Hypervigilance and its Effects on First Responders - By Rachel Koontz

Updated: Dec 23, 2020

“If you don’t take time to consistently practice relaxation and stress-reduction techniques, you’ll find it difficult to overcome the hypervigilance cycle. To promote the nervous system’s relaxation response, you’ll need to engage in a mentally active process that leaves the body relaxed, calm, centered, and focused.” - Captain Dan Willis, Bulletproof Spirit

Hypervigilance is an important tool for survival for first responders.

Being in a state of increased alertness helps firefighters, police, paramedics and EMTs, and other emergency personnel, do their jobs. During a high-intensity situation, a first responder must be aware of the many details and factors involved, make decisions quickly and accurately, and take action without hesitation. In these situations, hypervigilance helps protect first responders from potentially dangerous situations, but it is not a state that can be sustained for long periods of time. Eventually, hypervigilance becomes exhausting, overwhelming, and draining to the body and mind.

What is Hypervigilance?

Below are a few of the noticeable factors when someone is in a state of hypervigilance, or hyperarousal, and the body is in stress response.


  • Increased adrenaline, heart rate, and blood pressure

  • Faster breathing

  • Sweating

  • Dilated pupils


  • Mood swings

  • Overreactions ranging from irritability to sudden outbursts

  • Panic or fear

  • Anger as a response to trauma

  • Increased worrying

What are the negative effects of Extended hypervigilance?

  • Difficulty sleeping and fatigue

  • Anxiety

  • Sensitivity to surroundings and jumpy reflexes and reactions

  • Overworking as an attempt to avoid difficult emotions

  • Substance abuse to manage fear and anxiety

  • Avoidance of social situations leading to isolation and lack of support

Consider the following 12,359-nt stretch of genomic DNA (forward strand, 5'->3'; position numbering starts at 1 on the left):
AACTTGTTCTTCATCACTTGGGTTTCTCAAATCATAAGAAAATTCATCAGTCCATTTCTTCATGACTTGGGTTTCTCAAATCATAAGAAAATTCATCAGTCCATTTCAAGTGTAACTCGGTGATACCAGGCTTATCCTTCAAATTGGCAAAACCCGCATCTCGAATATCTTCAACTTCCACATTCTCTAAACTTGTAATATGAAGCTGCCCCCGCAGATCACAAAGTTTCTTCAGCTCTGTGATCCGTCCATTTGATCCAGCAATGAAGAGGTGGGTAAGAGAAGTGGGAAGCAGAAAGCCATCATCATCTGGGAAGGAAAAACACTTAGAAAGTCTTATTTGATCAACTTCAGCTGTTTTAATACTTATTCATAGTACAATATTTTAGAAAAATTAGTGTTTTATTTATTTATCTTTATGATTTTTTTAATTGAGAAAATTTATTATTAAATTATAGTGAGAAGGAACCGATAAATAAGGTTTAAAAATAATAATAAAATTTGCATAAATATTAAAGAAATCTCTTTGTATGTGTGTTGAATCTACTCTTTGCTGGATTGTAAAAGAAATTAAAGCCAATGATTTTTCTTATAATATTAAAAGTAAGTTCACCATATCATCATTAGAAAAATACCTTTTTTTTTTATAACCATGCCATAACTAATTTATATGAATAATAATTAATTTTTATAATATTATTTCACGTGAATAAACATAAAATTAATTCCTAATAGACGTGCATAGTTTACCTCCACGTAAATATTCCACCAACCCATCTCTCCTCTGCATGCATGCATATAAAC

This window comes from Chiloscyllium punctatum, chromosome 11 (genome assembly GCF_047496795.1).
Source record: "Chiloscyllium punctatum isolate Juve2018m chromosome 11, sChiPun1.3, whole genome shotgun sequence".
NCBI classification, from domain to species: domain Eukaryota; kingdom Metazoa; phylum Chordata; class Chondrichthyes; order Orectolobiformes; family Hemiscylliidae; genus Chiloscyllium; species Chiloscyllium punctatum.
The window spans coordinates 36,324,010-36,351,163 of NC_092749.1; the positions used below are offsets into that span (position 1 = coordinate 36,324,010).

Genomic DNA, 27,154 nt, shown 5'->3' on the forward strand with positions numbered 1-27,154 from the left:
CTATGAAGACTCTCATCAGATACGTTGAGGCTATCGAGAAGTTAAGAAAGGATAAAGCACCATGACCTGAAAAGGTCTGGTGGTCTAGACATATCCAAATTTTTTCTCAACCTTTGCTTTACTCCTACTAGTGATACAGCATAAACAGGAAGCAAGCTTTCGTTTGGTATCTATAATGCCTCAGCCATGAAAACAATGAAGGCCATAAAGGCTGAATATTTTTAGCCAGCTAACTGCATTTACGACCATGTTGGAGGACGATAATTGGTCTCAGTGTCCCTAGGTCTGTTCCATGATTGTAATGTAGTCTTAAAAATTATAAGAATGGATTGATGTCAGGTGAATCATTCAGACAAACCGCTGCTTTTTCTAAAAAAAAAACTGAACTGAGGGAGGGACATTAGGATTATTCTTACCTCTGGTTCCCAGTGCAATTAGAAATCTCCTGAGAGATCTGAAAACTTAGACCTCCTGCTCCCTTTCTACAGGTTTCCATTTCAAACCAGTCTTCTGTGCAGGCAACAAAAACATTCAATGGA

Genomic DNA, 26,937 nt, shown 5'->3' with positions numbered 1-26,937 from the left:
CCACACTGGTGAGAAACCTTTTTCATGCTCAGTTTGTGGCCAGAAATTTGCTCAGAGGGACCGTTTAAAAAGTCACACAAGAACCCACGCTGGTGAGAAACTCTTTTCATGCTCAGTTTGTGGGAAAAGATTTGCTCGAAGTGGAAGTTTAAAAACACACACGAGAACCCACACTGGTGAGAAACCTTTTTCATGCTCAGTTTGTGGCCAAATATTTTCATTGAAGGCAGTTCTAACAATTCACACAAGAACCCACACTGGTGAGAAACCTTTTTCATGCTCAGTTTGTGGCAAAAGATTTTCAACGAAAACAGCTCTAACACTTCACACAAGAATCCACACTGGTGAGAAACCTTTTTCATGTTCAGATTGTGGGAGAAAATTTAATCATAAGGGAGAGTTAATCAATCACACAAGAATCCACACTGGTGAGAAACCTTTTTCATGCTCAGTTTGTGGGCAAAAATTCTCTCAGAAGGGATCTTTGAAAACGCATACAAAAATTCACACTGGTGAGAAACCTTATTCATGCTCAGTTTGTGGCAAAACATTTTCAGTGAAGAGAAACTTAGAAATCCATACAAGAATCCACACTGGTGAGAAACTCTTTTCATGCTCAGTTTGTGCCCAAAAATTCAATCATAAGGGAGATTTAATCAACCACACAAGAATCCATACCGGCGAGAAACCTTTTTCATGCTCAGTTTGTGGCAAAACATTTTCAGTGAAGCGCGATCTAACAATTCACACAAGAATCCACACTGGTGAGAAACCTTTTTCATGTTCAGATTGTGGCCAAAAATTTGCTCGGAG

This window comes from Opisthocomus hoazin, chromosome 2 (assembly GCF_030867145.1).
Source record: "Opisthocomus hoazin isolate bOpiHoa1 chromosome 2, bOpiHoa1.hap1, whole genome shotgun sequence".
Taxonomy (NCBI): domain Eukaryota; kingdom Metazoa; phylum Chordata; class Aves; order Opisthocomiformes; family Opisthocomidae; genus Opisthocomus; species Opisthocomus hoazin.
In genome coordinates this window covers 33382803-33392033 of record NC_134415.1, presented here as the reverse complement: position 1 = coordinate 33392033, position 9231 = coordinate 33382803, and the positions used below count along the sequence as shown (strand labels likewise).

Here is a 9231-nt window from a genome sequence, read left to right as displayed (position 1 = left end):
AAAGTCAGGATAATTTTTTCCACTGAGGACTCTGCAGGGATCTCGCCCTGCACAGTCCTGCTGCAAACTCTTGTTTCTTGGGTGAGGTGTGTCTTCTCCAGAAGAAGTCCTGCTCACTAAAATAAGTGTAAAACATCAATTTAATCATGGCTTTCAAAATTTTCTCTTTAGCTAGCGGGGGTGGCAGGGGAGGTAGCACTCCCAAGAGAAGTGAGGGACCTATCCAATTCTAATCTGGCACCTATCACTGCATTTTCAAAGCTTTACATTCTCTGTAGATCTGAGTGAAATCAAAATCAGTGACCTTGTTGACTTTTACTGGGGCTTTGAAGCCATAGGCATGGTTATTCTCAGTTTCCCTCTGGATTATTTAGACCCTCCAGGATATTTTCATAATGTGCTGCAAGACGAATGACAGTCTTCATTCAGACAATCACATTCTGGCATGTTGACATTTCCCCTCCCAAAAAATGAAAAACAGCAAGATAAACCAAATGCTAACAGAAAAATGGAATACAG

Because the brain is on high alert rather than in a state of calm, hypervigilance can result in an inappropriate or aggressive response to a situation that is nonthreatening. This state of mind can make individuals feel suspicious of others, overly concerned with the behavior of others, negative, doubtful, angry and overwhelmed. These effects can take a toll on interpersonal relationships over time.

My Experience with Hypervigilance

“It is exhausting to view the entire world as a potential threat. It takes a great deal of energy to remain vigilant and 'on guard.'” PTSD UK

During my recent ridealong with Butte County Sherriff’s Office, I experienced a brief glimpse into what it is like to spend time on shift in a state of hypervigilance.

First sitting with dispatch, I observed the intensity and feeling of being ‘on edge’ with each call that came through. While many calls ended up being simply informational or even repetitive, every time the sound of ringing came through, there was a rush of anticipation wondering what the call would be, how urgent or dangerous the situation was, and what the best method of response would entail.

Once I stepped into the police car of the deputy, I realized that dispatch was only a preview of the level of intensity that officers on duty experience while on patrol. Even common interactions with a straightforward protocol – interviewing citizens about their experience and following up on interview calls about a case, for example – held some element of hypervigilance. With every move a deputy makes, there is a potential threat waiting to unfold. Throughout the day I found myself wondering, What’s going to happen next?